Medical radiation exposure of the U.S. population has not been systematically evaluated for almost 25 y. In 1982, the per capita dose was estimated to be 0.54 mSv and the collective dose 124,000 person-Sv. The preliminary estimates of the NCRP Scientific Committee 6-2 medical subgroup are that, in 2006, the per capita dose from medical exposure (not including dental or radiotherapy) had increased almost 600% to about 3.0 mSv and the collective dose had increased over 700% to about 900,000 person-Sv. The largest contributions and increases have come primarily from CT scanning and nuclear medicine. The 62 million CT procedures accounted for 15% of the total number procedures (excluding dental) and over half of the collective dose. Nuclear medicine accounted for about 4% of all procedures but 26% of the total collective dose. Medical radiation exposure is now approximately equal to natural background radiation.
* Radiology and Nuclear Medicine Service, New Mexico VA Health Care System, 1501 San Pedro Blvd SE, Albuquerque, NM 87108; † Department of Medical Physics, 1530 Medical Science Center, 1300 University Avenue, University of Wisconsin, Madison, WI 53706; ‡ American College of Radiology, 1891 Preston White Drive, Reston, VA 20191; § State of Florida, 4052 Bald Cypress Way, BIN C21, Tallahassee, FL 32399-1741; ** DIQUAD, LLC, 222 Lakeview Court, Steger, IL 60475; †† New Jersey Department of Environmental Protection, Radiation Protection Programs, P.O. Box 415, Trenton, NJ 08625-0415; ‡‡ CDRH/FDA, U.S. Food and Drug Administration, 9200 Corporate Blvd, Rockville, MD 20850; §§ Duke University School of Medicine, DUMC Box 3155, 2214 Elder Street, Durham, NC 27710; *** Johns Hopkins Hospital, Department of Radiology, 601 N. Caroline Street, Baltimore, MD 21287-0856.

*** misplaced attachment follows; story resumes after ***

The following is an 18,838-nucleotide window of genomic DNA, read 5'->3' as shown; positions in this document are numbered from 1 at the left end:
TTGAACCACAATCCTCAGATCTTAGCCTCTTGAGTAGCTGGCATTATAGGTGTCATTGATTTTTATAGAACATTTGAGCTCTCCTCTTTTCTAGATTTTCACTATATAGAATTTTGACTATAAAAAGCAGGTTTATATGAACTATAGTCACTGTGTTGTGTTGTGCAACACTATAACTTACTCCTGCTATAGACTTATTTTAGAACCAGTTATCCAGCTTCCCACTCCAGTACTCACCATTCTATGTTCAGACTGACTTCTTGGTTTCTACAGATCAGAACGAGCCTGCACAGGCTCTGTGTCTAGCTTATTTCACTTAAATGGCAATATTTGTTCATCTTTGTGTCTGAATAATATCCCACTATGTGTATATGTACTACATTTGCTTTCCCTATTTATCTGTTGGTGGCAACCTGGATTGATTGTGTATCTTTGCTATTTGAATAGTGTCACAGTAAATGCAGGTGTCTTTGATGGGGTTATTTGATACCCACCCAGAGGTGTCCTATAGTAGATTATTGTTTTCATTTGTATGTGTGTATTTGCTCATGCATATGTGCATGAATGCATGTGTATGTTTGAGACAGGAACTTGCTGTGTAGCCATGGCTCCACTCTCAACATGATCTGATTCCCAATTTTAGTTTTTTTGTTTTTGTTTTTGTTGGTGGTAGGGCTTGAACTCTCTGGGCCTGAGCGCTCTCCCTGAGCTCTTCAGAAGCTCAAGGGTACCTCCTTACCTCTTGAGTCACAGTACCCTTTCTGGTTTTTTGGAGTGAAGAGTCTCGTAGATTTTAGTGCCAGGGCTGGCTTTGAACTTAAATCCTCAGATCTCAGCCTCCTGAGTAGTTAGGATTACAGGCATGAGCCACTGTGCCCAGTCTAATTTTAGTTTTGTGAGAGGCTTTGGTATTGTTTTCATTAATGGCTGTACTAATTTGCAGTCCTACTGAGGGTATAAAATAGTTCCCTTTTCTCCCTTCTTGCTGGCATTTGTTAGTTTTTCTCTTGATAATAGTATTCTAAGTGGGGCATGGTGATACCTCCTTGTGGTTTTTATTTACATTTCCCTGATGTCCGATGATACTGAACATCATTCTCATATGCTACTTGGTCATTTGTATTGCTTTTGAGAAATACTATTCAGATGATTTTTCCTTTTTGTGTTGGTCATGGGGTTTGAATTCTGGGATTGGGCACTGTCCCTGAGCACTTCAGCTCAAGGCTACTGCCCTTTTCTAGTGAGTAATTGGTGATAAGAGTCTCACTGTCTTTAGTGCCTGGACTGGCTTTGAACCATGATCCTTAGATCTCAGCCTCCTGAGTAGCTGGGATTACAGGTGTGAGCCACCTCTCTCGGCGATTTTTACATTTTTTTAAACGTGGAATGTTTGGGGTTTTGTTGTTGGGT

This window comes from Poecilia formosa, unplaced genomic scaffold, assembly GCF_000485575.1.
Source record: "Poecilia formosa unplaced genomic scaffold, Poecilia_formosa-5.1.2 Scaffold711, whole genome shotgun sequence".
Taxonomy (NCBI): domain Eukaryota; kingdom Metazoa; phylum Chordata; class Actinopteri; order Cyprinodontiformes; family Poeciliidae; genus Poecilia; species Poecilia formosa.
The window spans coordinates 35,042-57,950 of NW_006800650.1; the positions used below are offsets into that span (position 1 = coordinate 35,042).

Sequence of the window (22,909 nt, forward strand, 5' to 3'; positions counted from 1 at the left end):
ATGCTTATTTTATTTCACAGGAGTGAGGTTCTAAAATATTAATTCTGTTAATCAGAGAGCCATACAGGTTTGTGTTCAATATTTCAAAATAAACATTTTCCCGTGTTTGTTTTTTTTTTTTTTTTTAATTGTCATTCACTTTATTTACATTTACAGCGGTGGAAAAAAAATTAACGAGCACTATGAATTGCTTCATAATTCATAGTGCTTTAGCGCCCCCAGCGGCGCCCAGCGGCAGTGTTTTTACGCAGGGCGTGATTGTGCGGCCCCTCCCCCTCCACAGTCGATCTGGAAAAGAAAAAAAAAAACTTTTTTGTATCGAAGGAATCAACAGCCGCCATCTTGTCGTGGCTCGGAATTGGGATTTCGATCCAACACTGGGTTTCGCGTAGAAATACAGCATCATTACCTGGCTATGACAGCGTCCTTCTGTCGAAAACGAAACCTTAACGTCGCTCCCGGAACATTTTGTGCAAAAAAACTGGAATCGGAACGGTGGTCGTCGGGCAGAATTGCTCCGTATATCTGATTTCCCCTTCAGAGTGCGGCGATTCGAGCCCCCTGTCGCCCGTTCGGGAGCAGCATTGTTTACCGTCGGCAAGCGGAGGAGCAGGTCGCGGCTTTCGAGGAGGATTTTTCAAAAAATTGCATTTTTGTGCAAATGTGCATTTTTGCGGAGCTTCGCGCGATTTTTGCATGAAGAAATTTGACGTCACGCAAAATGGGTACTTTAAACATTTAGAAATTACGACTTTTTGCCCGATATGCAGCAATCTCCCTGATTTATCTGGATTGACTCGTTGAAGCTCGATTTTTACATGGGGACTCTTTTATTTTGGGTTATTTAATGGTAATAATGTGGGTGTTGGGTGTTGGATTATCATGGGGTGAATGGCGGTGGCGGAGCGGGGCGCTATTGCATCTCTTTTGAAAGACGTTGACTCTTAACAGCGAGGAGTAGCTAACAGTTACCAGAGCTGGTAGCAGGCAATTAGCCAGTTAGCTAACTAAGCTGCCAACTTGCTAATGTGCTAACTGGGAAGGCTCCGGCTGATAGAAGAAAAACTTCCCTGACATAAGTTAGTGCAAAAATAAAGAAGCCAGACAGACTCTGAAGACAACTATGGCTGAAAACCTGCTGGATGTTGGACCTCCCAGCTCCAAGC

For correspondence contact: Fred A. Mettler, Jr., Radiology and Nuclear Medicine Service, NMVAHCS, 1501 San Pedro Blvd SE, Albuquerque, NM 87108, or email at firstname.lastname@example.org.
(Manuscript accepted 1 July 2008)